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Rebecca Graff leads talk on excavation of Chicago World’s Fair
WTTW listed her talk at the Glessner House as one of the “10 Things to Do This Weekend: Oct. 10-13.” Check out WTTW’s #6 recommendation here.
Graff’s presentation drew from her upcoming book, Disposing of Modernity: The Archaeology of Garbage and Consumerism During Chicago’s 1893 World’s Fair, due out in 2020 with the University Press of Florida and the Society for Historical Archaeology.
During her talk,“The Vanishing City: Excavating the Chicago World’s Fair of 1893,” Graff shed light on the 1893 World’s Columbian Exposition and its lasting effects on the city of Chicago and American culture as a whole. Although this excavation only lasted about six months before the structures disappeared, Graff’s research focused on the Fair’s “White City” architecture and the Midway Plaisance.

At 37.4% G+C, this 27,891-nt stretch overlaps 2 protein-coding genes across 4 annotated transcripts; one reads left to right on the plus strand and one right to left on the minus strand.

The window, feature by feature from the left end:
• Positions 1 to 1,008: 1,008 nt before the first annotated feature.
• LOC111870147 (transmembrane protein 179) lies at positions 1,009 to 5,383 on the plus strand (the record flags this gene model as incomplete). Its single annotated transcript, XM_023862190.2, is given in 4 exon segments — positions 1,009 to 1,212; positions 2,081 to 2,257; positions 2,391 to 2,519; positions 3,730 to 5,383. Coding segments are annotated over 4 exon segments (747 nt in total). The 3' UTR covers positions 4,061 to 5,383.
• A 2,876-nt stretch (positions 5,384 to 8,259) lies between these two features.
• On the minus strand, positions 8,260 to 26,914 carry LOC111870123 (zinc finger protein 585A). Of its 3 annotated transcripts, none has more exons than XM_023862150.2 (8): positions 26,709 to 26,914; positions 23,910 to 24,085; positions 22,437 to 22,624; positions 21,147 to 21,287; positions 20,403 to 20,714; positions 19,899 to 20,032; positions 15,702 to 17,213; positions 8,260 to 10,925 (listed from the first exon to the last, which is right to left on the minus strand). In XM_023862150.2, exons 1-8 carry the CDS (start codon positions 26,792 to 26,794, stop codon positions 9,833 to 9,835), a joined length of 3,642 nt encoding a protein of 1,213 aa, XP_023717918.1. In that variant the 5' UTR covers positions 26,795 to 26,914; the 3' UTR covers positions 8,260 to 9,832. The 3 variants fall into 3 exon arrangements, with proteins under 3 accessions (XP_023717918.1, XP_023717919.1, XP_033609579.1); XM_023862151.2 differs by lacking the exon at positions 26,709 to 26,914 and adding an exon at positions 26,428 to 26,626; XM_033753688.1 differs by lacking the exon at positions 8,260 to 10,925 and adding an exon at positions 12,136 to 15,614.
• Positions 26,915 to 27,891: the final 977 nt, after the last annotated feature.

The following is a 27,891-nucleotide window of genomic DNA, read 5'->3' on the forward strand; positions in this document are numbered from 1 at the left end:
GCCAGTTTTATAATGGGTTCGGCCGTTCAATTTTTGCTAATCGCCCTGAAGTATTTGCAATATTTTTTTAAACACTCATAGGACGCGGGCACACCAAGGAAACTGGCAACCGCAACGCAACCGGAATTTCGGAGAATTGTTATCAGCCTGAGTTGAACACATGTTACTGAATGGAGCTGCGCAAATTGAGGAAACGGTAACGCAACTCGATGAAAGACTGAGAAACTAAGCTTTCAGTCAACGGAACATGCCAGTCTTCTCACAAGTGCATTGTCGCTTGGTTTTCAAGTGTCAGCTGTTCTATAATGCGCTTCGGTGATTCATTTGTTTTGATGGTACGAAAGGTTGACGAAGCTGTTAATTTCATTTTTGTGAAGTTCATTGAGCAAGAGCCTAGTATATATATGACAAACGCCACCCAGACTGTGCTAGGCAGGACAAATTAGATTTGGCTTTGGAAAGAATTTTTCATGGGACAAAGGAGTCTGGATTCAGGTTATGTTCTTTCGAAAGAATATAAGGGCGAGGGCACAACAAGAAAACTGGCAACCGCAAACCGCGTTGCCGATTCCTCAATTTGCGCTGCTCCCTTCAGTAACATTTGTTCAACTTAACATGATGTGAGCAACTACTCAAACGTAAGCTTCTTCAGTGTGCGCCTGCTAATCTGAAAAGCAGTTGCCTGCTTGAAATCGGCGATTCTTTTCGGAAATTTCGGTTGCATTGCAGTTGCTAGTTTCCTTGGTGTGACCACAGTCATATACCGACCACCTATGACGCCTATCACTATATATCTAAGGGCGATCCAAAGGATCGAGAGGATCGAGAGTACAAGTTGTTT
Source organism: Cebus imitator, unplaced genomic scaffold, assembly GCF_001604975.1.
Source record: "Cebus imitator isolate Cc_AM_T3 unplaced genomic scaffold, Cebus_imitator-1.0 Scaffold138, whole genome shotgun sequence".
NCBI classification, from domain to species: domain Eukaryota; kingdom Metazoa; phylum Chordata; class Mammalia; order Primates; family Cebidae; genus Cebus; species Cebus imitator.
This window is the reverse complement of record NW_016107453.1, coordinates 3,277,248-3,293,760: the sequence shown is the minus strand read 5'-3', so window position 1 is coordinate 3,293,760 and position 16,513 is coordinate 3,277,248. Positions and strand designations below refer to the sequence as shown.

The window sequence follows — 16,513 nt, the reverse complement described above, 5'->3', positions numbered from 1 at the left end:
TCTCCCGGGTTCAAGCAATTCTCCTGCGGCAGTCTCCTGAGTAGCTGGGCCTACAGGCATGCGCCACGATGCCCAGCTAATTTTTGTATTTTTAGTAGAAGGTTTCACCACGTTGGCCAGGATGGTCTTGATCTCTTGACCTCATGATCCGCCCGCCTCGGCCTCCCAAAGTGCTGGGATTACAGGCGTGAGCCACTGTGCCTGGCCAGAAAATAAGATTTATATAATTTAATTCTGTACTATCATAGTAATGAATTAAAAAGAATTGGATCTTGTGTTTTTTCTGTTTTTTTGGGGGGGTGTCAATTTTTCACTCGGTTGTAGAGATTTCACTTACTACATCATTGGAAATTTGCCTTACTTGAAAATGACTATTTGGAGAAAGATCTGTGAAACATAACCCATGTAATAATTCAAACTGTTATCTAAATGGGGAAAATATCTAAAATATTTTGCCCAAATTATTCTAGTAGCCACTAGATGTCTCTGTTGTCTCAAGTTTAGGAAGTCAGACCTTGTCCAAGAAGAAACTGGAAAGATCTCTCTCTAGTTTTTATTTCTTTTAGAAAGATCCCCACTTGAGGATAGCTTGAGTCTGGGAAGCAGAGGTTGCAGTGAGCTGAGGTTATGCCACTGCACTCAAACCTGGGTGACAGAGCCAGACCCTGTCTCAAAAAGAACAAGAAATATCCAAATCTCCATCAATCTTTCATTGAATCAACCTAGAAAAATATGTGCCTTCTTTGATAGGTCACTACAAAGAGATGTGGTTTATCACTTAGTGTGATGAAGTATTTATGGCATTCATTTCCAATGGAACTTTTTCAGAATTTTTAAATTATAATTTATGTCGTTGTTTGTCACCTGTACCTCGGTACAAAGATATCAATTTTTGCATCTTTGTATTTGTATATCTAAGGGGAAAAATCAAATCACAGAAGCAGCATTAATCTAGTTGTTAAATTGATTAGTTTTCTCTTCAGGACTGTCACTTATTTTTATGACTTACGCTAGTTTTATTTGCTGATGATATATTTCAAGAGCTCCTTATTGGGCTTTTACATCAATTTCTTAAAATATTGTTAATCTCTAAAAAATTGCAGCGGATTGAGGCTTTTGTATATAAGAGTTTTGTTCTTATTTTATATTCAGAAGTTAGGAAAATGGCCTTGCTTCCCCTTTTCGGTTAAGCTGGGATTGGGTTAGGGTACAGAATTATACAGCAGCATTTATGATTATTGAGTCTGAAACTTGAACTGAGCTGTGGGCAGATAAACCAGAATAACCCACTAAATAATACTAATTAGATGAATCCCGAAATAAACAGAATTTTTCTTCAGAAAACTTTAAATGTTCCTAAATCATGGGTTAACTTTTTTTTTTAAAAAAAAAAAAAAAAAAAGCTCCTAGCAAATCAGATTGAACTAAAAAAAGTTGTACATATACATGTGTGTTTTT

According to the event summary, “Graff’s work links the Fair, as a catalyst for structural change and its material record, to the larger social structures of late nineteenth century America.” One unique finding from Graff’s excavation has revealed some delicate plaster remains of the Fair’s Ohio State Building.
—Sangjun Hornewer ’20